‘Victorian’ Disease Epidemic in England Blamed on Rising Poverty

A worrying rise in the number of people living in poverty in the United Kingdom has been blamed for the resurgence of diseases most would have thought long-since eradicated. Cholera and scarlet fever in particular have exploded in prevalence over recent years, alongside a sharp increase in confirmed cases of whooping cough.

Tuberculosis rates are also disproportionately high, though are noted to have declined considerably over the same period.

According to the UK’s National Health Service (NHS), cases of cholera have increased 300% over the last five years, scurvy diagnoses are up 38% and scarlet fever cases have spiked 136%. By contrast, overall tuberculosis rates have declined over the same period of time, though are said to remain disproportionately high. Though down, TB rates across England are said to be higher than would be expected in Guatemala, Iraq, Rwanda and other developing nations.

Incredibly, TB was responsible for more global deaths in 2015 than HIV and AIDS, highlighting the severity and importance of a routinely-overlooked health crisis.

'Victorian' Disease Epidemic in England Blamed on Rising Poverty

Experts have suggested that the root cause of the resurgence could be a combination of immigration, malnutrition, poverty and inadequate access to health/social care.

“There has been a huge rise in scarlet fever — 14,000 [suspected] cases in the last year, the highest since the 1960s,” said London-based immunologist, Dr. Nuria Martinez-Alier, in an interview with CNN.

“We have seen a rise in the cases of tuberculosis, we’ve seen a rise in cases of whooping cough, we have seen more measles in the last 10 years than in the last 10 years before that.”

Whole most of the diseases experiencing a resurgence are can be cured with medication, TB has the potential to both spread incredibly rampantly and be fatal if left untreated. Of the approximate 9 million global cases of TB recorded in 2013, around 1.5 million were killed by the disease.

“I think there is a general sense in this country, at least for me — which is incorrect — that infectious diseases are completely eradicated, or that we found some way to get rid of them and that they are ‘Victorian’ illnesses,” said Josie Garrett, a resident of London currently being treated for TB.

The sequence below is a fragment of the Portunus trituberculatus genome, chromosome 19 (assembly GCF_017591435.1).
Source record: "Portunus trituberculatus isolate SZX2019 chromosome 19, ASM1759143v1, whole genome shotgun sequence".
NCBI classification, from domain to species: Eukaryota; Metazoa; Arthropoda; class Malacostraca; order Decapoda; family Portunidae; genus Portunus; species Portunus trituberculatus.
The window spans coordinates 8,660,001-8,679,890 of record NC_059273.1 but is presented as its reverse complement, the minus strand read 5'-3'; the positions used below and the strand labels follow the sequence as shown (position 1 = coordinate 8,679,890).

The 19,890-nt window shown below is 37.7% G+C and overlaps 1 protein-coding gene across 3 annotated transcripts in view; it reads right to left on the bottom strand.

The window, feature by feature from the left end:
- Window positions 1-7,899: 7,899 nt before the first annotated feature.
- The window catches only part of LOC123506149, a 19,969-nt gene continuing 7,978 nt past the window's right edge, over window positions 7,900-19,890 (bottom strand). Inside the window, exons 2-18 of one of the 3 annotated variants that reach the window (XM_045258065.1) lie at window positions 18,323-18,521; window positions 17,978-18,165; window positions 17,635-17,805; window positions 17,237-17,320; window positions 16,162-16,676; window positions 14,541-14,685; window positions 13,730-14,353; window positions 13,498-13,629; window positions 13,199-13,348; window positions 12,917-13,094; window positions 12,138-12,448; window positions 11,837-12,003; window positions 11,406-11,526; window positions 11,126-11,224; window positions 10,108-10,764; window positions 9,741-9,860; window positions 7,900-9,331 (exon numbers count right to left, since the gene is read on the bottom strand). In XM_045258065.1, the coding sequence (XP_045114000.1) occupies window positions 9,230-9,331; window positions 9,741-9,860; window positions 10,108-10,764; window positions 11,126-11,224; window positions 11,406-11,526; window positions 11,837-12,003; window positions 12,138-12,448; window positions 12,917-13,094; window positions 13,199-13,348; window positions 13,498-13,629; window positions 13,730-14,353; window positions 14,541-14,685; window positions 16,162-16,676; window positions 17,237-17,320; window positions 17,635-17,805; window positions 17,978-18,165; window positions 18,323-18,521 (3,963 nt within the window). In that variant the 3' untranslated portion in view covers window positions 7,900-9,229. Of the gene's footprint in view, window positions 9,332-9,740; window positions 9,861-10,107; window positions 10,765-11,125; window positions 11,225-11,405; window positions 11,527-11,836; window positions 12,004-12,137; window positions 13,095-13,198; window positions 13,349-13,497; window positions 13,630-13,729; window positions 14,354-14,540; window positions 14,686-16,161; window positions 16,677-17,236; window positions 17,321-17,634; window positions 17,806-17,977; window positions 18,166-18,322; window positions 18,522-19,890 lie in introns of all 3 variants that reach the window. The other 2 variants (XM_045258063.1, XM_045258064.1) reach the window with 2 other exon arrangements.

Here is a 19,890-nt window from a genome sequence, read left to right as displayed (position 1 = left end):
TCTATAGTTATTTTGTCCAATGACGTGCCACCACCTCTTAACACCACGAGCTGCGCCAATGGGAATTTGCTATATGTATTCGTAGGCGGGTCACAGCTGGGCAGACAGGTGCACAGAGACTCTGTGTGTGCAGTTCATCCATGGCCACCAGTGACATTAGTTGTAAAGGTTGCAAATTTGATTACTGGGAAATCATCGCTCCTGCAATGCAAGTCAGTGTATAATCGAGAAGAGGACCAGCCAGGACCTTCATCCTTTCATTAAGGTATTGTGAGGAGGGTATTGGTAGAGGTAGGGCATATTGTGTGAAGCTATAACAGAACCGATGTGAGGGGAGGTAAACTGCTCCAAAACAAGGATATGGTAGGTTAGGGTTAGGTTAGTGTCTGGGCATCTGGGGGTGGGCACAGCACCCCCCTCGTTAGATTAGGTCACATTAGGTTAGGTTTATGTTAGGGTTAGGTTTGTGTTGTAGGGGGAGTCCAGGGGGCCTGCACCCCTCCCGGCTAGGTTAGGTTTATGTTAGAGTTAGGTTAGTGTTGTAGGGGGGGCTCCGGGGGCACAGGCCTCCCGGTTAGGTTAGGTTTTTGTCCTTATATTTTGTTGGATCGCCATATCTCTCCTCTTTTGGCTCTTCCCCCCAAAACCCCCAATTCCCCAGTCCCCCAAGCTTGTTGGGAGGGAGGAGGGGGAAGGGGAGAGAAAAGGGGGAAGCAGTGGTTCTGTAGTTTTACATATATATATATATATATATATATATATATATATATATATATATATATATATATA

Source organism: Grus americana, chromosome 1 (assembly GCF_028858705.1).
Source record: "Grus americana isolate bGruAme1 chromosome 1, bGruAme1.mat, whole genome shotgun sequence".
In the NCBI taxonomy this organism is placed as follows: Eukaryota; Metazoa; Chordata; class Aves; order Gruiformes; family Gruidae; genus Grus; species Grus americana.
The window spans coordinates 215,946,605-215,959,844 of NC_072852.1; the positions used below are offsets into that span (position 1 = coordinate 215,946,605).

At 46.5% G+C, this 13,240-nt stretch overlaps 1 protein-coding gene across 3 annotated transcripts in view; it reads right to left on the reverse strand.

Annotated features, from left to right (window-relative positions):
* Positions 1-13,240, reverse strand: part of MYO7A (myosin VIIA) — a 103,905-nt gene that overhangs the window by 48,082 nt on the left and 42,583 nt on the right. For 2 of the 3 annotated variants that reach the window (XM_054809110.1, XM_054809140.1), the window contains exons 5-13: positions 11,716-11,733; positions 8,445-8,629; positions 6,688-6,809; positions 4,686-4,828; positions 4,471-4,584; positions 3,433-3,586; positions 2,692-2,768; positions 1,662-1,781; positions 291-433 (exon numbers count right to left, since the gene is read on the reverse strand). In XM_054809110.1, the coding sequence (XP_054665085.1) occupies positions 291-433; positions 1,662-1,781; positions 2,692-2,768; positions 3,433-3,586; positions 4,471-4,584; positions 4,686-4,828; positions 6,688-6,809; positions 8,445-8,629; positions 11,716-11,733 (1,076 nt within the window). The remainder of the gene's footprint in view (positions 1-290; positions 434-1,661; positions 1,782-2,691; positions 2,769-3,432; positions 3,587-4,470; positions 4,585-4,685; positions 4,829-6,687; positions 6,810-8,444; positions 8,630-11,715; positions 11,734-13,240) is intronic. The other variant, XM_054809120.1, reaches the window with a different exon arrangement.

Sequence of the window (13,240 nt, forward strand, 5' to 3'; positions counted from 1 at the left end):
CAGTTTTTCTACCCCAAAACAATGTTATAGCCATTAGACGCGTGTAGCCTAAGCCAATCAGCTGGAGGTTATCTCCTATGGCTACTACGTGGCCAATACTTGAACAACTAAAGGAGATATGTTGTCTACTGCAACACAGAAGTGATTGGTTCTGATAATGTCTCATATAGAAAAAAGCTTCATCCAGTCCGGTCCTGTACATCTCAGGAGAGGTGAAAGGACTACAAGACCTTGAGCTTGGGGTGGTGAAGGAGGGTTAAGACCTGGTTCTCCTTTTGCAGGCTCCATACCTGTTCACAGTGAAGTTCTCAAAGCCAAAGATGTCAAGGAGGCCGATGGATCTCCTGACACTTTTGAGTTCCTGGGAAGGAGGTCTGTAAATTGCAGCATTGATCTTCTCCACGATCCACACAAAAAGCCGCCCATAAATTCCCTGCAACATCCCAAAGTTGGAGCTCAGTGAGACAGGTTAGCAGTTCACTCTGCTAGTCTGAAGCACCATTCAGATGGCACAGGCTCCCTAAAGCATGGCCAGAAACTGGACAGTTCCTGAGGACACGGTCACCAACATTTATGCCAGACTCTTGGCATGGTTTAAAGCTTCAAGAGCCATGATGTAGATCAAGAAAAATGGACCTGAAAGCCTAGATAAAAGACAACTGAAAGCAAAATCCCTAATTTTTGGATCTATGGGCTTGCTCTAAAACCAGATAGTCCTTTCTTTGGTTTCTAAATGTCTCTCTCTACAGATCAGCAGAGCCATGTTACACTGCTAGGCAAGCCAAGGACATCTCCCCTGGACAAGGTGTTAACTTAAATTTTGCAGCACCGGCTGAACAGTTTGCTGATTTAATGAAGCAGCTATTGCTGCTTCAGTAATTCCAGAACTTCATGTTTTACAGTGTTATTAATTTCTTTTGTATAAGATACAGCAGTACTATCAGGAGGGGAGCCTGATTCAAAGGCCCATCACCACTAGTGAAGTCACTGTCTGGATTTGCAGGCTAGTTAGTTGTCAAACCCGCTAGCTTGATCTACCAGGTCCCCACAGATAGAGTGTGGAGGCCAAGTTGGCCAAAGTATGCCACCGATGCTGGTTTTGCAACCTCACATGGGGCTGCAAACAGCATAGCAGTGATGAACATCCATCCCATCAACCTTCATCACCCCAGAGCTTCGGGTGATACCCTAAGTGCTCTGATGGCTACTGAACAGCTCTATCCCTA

“The reality is that’s just not the case. It’s definitely something people need to be aware of.”

Dr. Martinez-Alier warned that poor vaccination rates are also intensifying the problem, though highlighted the fact that malnutrition cases in the United Kingdom have also doubled over recent years.

The White House recently published details of a new program to help fight multidrug-resistant tuberculosis on a global basis, as the World Health Organization released the latest statistics on TB infections and fatalities.

“The National Action Plan is an effort to articulate a comprehensive strategy, and to mobilize political will and additional financial and in-kind commitments from bilateral and multilateral donor partners, private-sector partners, and governments of all affected countries,” read the press release from the White House.

“The [WHO] report shows that TB control has had a tremendous impact in terms of lives saved and patients cured,” commented Margaret Chan, Director General of the WHO.

“These advances are heartening, but if the world is to end this epidemic, it needs to scale up services and, critically, invest in research.”

[Updated December 26]